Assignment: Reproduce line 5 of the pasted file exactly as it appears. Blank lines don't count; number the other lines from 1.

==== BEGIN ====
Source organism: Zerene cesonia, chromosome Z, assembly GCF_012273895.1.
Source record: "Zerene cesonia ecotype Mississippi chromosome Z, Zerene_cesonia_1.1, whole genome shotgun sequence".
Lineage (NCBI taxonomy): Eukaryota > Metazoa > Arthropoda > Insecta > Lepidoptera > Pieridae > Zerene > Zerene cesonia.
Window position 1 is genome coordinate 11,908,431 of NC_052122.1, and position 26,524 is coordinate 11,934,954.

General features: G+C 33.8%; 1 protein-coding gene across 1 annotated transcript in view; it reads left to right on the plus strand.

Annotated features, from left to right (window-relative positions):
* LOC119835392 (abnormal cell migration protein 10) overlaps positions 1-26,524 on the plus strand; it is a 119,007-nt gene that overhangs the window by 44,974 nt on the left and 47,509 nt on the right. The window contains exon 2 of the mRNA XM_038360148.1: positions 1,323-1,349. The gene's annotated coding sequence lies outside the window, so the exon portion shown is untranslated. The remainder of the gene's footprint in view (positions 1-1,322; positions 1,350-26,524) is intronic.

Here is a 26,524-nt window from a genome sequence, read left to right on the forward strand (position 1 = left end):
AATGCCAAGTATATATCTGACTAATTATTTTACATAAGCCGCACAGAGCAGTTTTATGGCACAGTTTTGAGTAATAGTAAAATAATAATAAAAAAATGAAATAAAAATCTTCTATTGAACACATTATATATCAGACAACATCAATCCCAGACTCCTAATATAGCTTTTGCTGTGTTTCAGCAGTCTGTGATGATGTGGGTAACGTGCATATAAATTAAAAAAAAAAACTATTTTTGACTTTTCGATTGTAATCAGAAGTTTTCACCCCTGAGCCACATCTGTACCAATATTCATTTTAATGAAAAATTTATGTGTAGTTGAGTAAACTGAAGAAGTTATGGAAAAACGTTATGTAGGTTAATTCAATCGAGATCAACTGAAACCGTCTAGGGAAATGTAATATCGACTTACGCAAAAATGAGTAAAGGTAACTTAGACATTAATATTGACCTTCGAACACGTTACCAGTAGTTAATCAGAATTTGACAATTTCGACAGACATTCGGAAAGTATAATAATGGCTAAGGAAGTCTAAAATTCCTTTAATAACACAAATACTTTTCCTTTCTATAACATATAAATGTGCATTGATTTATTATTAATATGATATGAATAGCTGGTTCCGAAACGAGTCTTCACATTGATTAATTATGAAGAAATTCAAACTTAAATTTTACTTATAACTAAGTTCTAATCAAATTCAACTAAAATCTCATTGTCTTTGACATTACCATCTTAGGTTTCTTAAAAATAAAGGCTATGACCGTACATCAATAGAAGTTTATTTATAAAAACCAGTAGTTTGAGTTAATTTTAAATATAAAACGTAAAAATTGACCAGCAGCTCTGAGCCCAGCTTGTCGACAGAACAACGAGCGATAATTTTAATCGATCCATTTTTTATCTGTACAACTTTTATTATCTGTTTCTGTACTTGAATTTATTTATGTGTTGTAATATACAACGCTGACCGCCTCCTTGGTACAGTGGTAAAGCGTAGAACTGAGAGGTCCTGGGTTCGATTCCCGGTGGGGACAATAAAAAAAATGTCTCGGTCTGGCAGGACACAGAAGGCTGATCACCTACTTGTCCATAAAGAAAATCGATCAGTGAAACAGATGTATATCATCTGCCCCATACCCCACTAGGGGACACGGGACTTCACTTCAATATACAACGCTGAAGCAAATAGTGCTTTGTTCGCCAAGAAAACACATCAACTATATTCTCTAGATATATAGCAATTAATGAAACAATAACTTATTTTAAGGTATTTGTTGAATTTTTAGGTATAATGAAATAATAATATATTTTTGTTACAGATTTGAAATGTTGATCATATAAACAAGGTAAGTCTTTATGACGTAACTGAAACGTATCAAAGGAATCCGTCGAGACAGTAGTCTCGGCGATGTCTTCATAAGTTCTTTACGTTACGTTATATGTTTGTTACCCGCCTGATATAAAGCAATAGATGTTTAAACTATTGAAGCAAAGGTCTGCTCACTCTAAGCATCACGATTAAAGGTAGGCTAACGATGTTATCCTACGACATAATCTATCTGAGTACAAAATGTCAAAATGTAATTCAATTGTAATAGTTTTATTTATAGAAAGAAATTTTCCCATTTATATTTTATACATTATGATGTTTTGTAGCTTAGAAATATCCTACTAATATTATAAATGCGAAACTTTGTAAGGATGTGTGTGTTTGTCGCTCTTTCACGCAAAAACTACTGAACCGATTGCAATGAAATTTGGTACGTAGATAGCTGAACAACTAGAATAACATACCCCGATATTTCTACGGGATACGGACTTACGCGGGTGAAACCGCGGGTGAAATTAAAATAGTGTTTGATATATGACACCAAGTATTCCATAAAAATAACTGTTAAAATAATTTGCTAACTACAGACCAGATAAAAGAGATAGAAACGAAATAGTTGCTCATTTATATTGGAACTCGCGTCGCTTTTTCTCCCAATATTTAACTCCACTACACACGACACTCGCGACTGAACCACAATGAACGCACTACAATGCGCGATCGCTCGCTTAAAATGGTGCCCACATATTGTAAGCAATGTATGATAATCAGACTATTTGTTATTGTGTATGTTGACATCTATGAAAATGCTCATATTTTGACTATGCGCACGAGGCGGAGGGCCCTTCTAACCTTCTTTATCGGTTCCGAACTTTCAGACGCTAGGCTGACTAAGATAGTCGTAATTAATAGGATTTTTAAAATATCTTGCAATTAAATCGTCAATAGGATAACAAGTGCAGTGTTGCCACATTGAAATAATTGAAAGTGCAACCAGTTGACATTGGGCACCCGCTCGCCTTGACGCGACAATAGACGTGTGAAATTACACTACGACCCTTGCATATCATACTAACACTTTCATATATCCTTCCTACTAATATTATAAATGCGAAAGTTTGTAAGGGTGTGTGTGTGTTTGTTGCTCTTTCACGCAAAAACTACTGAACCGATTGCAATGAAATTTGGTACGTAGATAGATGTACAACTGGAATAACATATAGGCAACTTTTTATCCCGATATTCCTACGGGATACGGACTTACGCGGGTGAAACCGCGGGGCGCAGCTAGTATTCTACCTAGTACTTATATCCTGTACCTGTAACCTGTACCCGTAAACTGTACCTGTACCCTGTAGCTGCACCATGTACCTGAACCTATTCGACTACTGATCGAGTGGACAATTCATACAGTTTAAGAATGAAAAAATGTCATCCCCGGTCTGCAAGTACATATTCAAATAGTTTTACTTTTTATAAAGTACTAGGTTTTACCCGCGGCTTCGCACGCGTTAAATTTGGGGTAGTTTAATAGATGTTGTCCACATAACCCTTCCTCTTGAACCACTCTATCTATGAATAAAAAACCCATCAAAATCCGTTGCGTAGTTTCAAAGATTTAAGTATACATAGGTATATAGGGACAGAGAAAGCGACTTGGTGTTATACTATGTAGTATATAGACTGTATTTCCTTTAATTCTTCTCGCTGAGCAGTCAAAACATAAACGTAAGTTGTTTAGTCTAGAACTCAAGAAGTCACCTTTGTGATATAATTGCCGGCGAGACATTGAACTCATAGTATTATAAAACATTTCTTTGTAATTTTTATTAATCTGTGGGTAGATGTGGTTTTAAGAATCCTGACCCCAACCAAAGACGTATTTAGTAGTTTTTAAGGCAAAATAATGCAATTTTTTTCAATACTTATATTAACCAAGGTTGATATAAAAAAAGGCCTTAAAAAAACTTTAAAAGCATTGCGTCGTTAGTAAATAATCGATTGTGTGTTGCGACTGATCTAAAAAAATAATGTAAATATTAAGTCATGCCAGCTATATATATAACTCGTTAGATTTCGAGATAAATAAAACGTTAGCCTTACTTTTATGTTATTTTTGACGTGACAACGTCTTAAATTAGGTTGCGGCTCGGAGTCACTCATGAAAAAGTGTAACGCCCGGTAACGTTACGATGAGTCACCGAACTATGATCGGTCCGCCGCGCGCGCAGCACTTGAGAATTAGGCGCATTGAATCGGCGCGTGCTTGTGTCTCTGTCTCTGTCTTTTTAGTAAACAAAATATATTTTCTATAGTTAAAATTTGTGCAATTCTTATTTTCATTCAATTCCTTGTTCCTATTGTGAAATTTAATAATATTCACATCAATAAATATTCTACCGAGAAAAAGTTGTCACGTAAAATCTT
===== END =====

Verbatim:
General features: G+C 33.8%; 1 protein-coding gene across 1 annotated transcript in view; it reads left to right on the plus strand.